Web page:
Keywords are what search engines like Google, Bing, and Yahoo use to rank websites on results. When choosing keywords for your SEO strategy, you want to be sure these keywords are searched frequently but aren’t challenging to rank for due to the competition and that it will appeal to your target audience.
A lead refers to a person or company who has shown or is showing interest in a service or product in some way. There are many actions that can make a person or company go from prospect to lead, including the following: filling out a form, subscribing to a blog or website, sharing contact information to have access to a better deal or coupon, sign-up for an email list, etc. Generating leads is an essential part of getting a prospect to become a customer.
Lifetime Value (LTV)
The prediction of net profit that can be attributed to a customer’s entire future relationship with your business. In order to calculate your LTV for a given time period, you need to determine the revenue paid by the customer within that time period, subtract it from gross margin, then divide that number by the estimated churn rate for that specific customer
- Example: If the specified customer pays you $100,000 per year and your gross margin on that revenue is 70%. That type of customer is predicted to cancel at a rate of 16% per year. ($100,000 – 70%) / 16% = $437,500.
The long-tail keyword is a targeted search phrase with three or more words. Long-tail keywords often includes a head term (a more generic search term) and a few additional words to help refine that search. Here’s an example:
- Long-tail keywords: Columbus marketing agency, online marketing help, marketing strategy help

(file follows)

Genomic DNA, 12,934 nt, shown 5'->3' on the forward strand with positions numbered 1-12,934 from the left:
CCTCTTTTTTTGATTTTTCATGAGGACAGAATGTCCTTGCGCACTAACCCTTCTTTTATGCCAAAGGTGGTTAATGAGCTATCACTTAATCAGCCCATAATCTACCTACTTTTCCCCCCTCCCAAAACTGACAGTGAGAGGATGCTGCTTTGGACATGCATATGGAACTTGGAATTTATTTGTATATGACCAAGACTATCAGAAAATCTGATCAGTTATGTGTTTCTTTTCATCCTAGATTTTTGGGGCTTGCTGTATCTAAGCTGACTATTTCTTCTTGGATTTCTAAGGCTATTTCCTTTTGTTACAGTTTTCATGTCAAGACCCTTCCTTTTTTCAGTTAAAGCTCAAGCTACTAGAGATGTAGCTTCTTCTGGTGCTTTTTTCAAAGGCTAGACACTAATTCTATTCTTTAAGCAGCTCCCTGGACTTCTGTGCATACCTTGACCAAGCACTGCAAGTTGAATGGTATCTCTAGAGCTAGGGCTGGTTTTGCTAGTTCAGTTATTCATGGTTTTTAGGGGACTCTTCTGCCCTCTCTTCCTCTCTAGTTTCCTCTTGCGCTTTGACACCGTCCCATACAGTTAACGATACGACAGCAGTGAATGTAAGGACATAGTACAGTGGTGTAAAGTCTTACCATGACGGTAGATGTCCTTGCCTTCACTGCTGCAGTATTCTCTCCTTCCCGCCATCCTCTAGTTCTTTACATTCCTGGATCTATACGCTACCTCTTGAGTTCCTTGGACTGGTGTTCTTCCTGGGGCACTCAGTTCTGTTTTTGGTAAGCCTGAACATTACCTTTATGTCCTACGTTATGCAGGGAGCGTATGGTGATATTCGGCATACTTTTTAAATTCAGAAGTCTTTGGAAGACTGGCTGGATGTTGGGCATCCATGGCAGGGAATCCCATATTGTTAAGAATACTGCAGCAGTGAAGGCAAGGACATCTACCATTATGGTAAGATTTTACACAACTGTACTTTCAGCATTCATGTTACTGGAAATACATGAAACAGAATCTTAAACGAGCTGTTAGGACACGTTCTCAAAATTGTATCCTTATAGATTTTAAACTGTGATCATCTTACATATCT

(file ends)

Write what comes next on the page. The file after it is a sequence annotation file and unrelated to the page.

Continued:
Your long-tail keywords are more specific in nature, which makes the visitors they attract more likely to convert to customers due to their more concentrated interest.
This abbreviation refers to the ratio of lifetime value to customer acquisition cost, both of which we’ve already covered. Once you’ve determined your LTV and CAC, you need to figure out the ratio of the two.
- Example: If your CAC is $100,000 and your LTV is $437,500, your LTV:CAC ratio would be 4.4 to 1.
More and more people are using their phones to find what they need to nowadays, rather than computers. With that being the case, mobile marketing has become increasingly important in order for businesses to succeed. When your marketing agency mentions mobile marketing, they’re referring to the process of optimizing your marketing campaign for mobile devices.
Monthly Recurring Revenue (MRR)
When determining the revenue a subscription-based business gets each month you have to include the following things: MRR gained from upsells (referred to as net positive), MRR gained by new accounts (referred to as net new), MRR lost from cancellations (known as net loss), and, finally, MRR lost form downsells (known as net negative).
This concludes our second installment of our latest series on marketing terms. Stay tuned over the next few days for the last article of this series, including terms from letters N-W, where we end our list of terms. We hope that this series offers you some level of marketing help as you try and develop your company’s marketing strategy or just strive to discuss what needs to be done with your marketing agency.